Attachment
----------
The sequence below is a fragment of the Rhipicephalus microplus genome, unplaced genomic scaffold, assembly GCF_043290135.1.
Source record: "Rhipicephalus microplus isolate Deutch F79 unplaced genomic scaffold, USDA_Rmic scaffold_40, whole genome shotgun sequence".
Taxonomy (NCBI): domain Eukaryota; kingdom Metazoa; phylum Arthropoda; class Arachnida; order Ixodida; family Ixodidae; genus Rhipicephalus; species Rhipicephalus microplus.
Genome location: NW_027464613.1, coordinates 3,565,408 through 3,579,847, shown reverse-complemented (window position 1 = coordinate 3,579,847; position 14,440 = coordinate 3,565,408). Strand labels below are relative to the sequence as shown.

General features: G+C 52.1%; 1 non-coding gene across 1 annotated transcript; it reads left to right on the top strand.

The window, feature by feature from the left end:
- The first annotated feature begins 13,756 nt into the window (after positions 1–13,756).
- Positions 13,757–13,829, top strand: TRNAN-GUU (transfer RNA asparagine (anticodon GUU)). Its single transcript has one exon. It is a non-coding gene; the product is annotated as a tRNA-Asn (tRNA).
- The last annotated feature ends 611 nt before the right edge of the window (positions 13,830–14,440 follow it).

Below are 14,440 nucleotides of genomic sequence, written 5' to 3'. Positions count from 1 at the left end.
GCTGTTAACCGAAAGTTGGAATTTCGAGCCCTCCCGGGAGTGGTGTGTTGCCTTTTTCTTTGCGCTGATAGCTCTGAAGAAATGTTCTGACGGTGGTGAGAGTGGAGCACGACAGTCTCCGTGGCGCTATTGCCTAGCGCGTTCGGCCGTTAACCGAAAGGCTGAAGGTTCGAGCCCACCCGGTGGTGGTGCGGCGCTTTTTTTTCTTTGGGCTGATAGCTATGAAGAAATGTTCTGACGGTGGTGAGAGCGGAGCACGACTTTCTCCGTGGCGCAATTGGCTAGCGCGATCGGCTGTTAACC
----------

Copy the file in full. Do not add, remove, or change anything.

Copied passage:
The sequence below is a fragment of the Rhipicephalus microplus genome, unplaced genomic scaffold, assembly GCF_043290135.1.
Source record: "Rhipicephalus microplus isolate Deutch F79 unplaced genomic scaffold, USDA_Rmic scaffold_40, whole genome shotgun sequence".
Taxonomy (NCBI): domain Eukaryota; kingdom Metazoa; phylum Arthropoda; class Arachnida; order Ixodida; family Ixodidae; genus Rhipicephalus; species Rhipicephalus microplus.
Genome location: NW_027464613.1, coordinates 3,565,408 through 3,579,847, shown reverse-complemented (window position 1 = coordinate 3,579,847; position 14,440 = coordinate 3,565,408). Strand labels below are relative to the sequence as shown.

General features: G+C 52.1%; 1 non-coding gene across 1 annotated transcript; it reads left to right on the top strand.

The window, feature by feature from the left end:
- The first annotated feature begins 13,756 nt into the window (after positions 1–13,756).
- Positions 13,757–13,829, top strand: TRNAN-GUU (transfer RNA asparagine (anticodon GUU)). Its single transcript has one exon. It is a non-coding gene; the product is annotated as a tRNA-Asn (tRNA).
- The last annotated feature ends 611 nt before the right edge of the window (positions 13,830–14,440 follow it).

Below are 14,440 nucleotides of genomic sequence, written 5' to 3'. Positions count from 1 at the left end.
GCTGTTAACCGAAAGTTGGAATTTCGAGCCCTCCCGGGAGTGGTGTGTTGCCTTTTTCTTTGCGCTGATAGCTCTGAAGAAATGTTCTGACGGTGGTGAGAGTGGAGCACGACAGTCTCCGTGGCGCTATTGCCTAGCGCGTTCGGCCGTTAACCGAAAGGCTGAAGGTTCGAGCCCACCCGGTGGTGGTGCGGCGCTTTTTTTTCTTTGGGCTGATAGCTATGAAGAAATGTTCTGACGGTGGTGAGAGCGGAGCACGACTTTCTCCGTGGCGCAATTGGCTAGCGCGATCGGCTGTTAACC